- No mas: Principal bans Spanish language in intercom announcement
- Hacking software could put ‘zombie drone army’ in user’s hands
- Support for stricter gun laws drops: poll
- 10 whales dead, 41 others stranded in Everglades
- John Boehner faces bipartisan pressure to allow gay-rights vote
- Martin Bashir resigns from MSNBC over ‘ill-judged’ comments about Sarah Palin
- Rep. Duncan Hunter: While Obama prays for Iranian change, U.S. should ready its nukes
- Best company ever? Veteran Beer Co. exists to employ vets, provide quality beer
- Iran official: Sanctions ‘utterly failed’ to stop nuclear program
- ‘Black Santa’ display at IU sparks student outrage
Independent voices from the The Washington Times Communities
Topic - James
A Boeing 747 jumbo jet mistakenly landed at a small Kansas airport not far from the Air Force base at which it was supposed to land to deliver parts for the company's new 787 Dreamliner.
Former Boston crime boss James "Whitey" Bulger was sentenced Thursday to life in prison for his murderous reign in the 1970s and '80s, bringing to a close a case that exposed FBI corruption so deep that many people across the city thought he would never be brought to justice.
Known as the Doolittle Raiders, the 80 men who risked their lives on a World War II bombing mission on Japan after the attack on Pearl Harbor were toasted one last time by their surviving comrades and honored with a Veterans Day weekend of fanfare shared by thousands.
Baptisms, which have been on the decline, might be making a comeback because of the royal family.
Riverton junior kicker Cody Taylor doesn't let disabilities stop him from playing football for the Silverwolves. On Friday night, he scored his first extra point for the team.
Sen. Mark Udall's brother, James, went out for a hike in Wyoming on Wednesday and never returned.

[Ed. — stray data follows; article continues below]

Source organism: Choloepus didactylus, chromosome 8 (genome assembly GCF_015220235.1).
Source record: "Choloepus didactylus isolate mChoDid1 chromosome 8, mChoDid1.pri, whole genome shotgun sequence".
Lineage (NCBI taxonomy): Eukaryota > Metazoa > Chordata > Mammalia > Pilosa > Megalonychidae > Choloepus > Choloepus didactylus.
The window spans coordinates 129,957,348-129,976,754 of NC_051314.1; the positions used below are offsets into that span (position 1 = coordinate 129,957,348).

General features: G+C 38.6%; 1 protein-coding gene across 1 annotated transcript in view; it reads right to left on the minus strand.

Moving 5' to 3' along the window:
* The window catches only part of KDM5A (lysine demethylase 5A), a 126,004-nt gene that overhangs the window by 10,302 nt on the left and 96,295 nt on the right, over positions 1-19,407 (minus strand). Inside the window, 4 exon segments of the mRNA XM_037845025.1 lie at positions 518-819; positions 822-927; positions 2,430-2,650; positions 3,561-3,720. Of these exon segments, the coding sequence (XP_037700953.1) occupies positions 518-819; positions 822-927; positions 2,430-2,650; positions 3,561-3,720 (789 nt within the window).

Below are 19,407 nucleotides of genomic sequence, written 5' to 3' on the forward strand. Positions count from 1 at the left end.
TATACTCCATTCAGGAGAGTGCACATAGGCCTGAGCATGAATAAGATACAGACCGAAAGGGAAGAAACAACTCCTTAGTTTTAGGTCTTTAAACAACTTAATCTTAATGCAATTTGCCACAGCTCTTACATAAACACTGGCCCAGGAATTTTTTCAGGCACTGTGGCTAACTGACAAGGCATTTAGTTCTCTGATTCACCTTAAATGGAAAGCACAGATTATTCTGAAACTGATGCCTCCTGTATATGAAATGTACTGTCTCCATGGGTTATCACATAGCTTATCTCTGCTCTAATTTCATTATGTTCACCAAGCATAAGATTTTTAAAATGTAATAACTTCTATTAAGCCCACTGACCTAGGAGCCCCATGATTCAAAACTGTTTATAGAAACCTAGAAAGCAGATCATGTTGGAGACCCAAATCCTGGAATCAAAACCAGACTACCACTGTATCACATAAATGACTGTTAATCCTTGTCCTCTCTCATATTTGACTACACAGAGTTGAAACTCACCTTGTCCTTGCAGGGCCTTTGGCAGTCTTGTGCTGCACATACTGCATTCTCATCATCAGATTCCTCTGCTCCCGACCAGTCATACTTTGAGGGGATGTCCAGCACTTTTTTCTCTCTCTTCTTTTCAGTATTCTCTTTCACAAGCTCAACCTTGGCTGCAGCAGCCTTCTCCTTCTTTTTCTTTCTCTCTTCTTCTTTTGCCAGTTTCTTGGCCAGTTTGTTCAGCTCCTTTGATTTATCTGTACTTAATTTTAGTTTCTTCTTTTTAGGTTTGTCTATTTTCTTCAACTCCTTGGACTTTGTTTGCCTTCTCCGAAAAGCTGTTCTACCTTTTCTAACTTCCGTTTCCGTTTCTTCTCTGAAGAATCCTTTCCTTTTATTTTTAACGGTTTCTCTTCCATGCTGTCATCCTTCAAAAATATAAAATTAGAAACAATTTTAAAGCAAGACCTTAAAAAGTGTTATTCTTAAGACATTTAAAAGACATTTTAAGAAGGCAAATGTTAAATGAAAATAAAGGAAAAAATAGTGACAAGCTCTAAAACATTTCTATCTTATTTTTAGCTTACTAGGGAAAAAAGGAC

One by one, Tony Parker was confronted by Miami's Big Three, surrounded even as the shot clock ticked toward zero and his San Antonio Spurs clung to a two-point lead.
A research paper by a team of University of Chicago political scientists found that liberals and conservatives, in addition to all of their other differences, have distinct tendencies when it comes to choosing names for their newborns.
Other than being widely known by just the first syllable of their surnames, the coaches who will match wits in these NBA Finals may seem like polar opposites.
Miami's Erik Spoelstra wears sharp suits and is a stats guy; San Antonio's Gregg Popovich often skips the tie and would immeasurably prefer to answer questions about wine than anything about himself. Both are intensely private, but even during an NBA Finals loaded with star power — the "Big Three" from Miami, the "Big Three" from San Antonio, a four-time MVP in LeBron James, a four-time champion in Tim Duncan — the coaches will share misery in one way.
For the first time in over 20 years, gun control is at the top of the national political agenda. So a change in leadership at the powerful National Rifle Association (NRA) can affect the political dynamic. On Monday, Alabama attorney James “Jim” W. Porter II is set to take over as president of the board from David Keene. The NRA annual meeting in Houston, which starts Thursday, will mark the end of Mr. Keene’s two-year term.
For the Miami Heat, it has been anything but an ordinary path along the way to this extraordinary 24-game winning streak.
"Only the children's voices soothe me," an anguished Sister Aloysius sings at the conclusion of "Doubt," the new opera based on John Patrick Shanley's Pulitzer Prize-winning play.
Religious people aren't asking for laws to abridge others' free speech, but we should expect that our leaders will help shape the public conversation toward an authentic respect for believers, God and the sacred symbols by which we worship. Our American tradition demands as much.
U.S. Open champion Webb Simpson is ready to get back to work at the PGA Championship.
“God’s love is offered without qualification, without price, without cost, to all people, in all circumstances, always,” he said in the video.
Amy and her husband James convinced the tech to tell them what she thought she’d seen on that computer screen.